This is the most impossibly perfect comparison of how different rally cars behave around a corner I have ever seen. And I do mean impossible.
All-wheel drive is an increasingly common feature on cars today, from grocery-fetching Subaru wagons to small crossovers. But it was rally racing that really convinced automakers that sending power to all four wheels gives cars a massive edge on ice, snow, dirt and more.
There’s only one catch: it’s in Italian.
Nobody expected the 2017 Honda Ridgeline to be a hardcore off-roader. It simply lacks the low gearing and solid axles typically suited to crushing rocks. But Honda’s new pickup still holds its own over rough terrain, and here’s how. Call it “better off-roading through science.”
The 2016 Mini Clubman stole our hearts last year, and this plucky little compact luxury wagon, ruthlessly engineered to feel fun without compromising its luxury and efficiency, will get even better when the Clubman All4 AWD variant goes on sale this April.
Ever since they started offering AWD on the Diablo, Lamborghini has offered an extra high-performance, rear-wheel drive version of their top all-wheel drive supercar. But they just backed down on a RWD Aventador, and the reason they gave is kind of hilarious.
Today Subaru is known for having all-wheel drive and... uh... well, they’re known for having all-wheel drive. That’s for sure. But where did this all start? Well, it all goes back to a power company, some old Toyotas, and a few borrowed parts from Nissan.
Hello, everyone, and welcome to a very special edition of Letters to Doug! It’s special in the sense that this week, unlike in prior weeks, I actually have a modicum of expertise in the topic being discussed. So let’s get started!
I would like to dedicate this question to the dude I saw around the corner from my apartment the other week, trying in vain to drive his Volvo XC70 out of a snowy parking space. He could not understand why only his front wheels were spinning.
With hype around the 2015 Jeep Renegade maxing out, Kia reckons it can come play with its own spin on the micro "off-roader" idea. The Kia Trail'ster concept has meaty cladding, a roll-back softtop, and a drivetrain that makes it a very interesting proposition, especially if you value efficiency over dirt driving.
BMW announced that all-wheel-drive versions of their M cars will be available in the near future. What will most likely not be available with these all-weather performance machines, is a manual transmission. That is because BMW won't sell you what may be their best car in the lineup with 3-pedals and AWD.
It is not even technically winter yet, but states like Texas have experiencing record cold temps, and I would not want to live in Buffalo, NY. Now is the time to start shopping for a winter beater and last week I asked you to find the best AWD/4WD for under ten grand; here are the the top ten.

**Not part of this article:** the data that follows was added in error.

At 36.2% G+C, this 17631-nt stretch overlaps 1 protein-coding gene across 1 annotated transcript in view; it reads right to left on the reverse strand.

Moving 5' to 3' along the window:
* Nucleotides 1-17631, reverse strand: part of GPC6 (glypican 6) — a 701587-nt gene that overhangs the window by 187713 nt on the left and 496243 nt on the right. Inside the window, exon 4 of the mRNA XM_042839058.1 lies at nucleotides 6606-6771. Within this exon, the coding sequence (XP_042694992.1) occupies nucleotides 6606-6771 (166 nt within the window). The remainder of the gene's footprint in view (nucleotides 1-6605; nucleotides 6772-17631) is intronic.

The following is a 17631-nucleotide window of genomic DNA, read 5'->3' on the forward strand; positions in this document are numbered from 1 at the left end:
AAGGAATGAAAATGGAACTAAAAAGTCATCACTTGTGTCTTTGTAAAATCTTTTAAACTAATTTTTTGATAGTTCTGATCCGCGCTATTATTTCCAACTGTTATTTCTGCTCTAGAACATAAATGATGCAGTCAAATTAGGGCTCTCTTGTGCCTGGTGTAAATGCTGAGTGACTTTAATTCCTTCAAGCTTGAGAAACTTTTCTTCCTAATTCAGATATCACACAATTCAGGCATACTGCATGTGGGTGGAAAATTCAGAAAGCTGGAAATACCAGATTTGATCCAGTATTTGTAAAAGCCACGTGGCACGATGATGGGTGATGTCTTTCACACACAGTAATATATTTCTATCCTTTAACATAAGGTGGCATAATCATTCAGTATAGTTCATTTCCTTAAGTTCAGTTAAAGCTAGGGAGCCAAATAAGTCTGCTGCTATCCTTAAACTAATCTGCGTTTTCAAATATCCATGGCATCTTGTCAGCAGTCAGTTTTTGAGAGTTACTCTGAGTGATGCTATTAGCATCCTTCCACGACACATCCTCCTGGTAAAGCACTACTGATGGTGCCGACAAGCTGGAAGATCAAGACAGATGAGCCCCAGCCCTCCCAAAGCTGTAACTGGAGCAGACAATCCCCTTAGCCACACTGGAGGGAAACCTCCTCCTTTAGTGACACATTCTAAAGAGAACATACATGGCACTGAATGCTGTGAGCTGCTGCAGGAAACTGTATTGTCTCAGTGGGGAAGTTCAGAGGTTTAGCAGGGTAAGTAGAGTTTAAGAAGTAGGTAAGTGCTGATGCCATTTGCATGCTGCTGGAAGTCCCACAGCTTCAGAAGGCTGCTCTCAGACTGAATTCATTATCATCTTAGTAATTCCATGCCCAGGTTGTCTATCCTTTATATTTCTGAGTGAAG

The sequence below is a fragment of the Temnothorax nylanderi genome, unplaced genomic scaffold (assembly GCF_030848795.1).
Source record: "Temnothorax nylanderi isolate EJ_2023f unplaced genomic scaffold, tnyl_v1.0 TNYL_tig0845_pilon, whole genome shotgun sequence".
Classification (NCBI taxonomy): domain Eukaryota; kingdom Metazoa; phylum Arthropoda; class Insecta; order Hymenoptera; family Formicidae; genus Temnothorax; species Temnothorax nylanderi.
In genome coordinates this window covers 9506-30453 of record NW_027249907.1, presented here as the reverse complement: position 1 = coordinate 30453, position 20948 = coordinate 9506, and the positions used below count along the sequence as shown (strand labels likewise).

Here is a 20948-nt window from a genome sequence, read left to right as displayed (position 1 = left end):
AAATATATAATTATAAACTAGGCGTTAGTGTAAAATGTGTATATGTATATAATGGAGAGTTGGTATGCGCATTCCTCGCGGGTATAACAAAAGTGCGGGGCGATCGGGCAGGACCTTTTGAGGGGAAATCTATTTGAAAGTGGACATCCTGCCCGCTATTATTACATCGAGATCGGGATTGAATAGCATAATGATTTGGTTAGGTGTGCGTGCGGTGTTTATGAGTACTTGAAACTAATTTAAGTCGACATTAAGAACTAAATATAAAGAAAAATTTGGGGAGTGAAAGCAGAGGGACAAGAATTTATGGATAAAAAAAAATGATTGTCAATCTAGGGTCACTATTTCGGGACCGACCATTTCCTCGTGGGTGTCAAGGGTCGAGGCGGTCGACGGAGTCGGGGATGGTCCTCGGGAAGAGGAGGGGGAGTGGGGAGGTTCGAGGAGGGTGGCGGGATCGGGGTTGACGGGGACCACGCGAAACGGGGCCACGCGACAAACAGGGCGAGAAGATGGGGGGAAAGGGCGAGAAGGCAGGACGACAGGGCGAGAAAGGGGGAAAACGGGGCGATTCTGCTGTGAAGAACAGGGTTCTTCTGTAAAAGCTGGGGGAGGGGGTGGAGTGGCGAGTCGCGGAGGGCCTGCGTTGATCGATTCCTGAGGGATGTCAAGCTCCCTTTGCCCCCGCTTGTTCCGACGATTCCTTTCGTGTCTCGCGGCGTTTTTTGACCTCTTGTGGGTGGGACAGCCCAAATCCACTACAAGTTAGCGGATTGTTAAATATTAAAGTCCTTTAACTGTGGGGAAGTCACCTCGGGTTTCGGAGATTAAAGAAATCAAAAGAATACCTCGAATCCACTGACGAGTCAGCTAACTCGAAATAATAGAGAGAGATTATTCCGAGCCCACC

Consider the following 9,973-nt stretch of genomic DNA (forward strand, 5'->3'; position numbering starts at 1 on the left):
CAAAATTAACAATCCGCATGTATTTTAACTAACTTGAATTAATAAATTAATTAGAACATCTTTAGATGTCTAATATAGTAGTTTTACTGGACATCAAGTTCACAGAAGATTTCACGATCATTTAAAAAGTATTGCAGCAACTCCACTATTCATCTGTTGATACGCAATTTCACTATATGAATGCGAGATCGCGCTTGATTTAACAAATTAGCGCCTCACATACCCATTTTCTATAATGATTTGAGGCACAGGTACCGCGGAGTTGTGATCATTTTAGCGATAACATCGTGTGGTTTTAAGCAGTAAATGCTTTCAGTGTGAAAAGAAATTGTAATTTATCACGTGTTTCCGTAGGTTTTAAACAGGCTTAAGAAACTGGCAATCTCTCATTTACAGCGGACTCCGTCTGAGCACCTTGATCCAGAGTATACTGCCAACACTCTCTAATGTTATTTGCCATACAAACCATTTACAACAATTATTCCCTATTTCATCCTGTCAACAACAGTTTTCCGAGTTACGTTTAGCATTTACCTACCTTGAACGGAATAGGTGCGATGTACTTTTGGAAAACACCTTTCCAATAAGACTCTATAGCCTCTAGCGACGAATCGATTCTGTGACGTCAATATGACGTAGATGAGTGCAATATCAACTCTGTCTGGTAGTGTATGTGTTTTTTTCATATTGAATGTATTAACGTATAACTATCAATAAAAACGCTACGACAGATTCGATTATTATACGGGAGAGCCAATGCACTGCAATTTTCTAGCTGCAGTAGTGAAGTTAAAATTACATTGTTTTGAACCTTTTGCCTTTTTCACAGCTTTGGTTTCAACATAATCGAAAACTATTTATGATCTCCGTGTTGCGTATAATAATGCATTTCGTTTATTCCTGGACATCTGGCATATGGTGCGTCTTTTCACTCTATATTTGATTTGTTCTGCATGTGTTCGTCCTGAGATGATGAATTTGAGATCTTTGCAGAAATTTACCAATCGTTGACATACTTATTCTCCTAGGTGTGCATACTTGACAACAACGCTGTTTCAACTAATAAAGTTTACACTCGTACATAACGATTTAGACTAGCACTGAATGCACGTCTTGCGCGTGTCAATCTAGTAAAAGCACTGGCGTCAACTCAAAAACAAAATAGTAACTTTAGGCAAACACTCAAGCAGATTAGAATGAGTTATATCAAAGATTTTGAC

It's only November and this winter is already shaping up to be a rough one. If you are in the market for a new car, there aren't many choices for under twenty-grand. However the pre-owned market is plentiful, so what's the best vehicle under $10,000 to conquer the cold?
I'm in the market for a new (not used) car. Winter is approaching quickly and I would really like something with all-wheel-drive or 4-wheel-drive. I would prefer something on the smaller side with decent gas mileage. I have a max budget of $20,000 (before taxes and fees).
Acura has so completely forgotten what it is (handsome, nimble, well-built low-priced luxury) that it is going to give being Subaru a shot. They may go all-AWD.
The 2015 Subaru Outback has shed the outgoing fifth generation's gentle curves of baby fat and exposed an imposing, chiseled face. The new model has a better engine and more space for your dogs, slack lines, commercial quantities of kale, and whatever else you hippies carry in your off-roady wagons.
Subaru's now famous Symmetrical All-Wheel Drive is 40 years old. Contrary to what you might expect, the first couple of Subarus using it were not turbocharged racecars fighting against the mud and snow but rather affordable coupes and family cars in need of some extra grip. The Japanese company has been commited to…
If front-wheel drive is wrong-wheel drive, Volkswagen and its many offshoots may be the wrongest automaker in existence. Even Lamborghini wasn't safe from VW's quattro-biased hands. Jalopnik contributor and rear-wheel aficionado Kevin McCauley's sick of it, and ain't no diff's gonna make a difference in his mind. — Ed.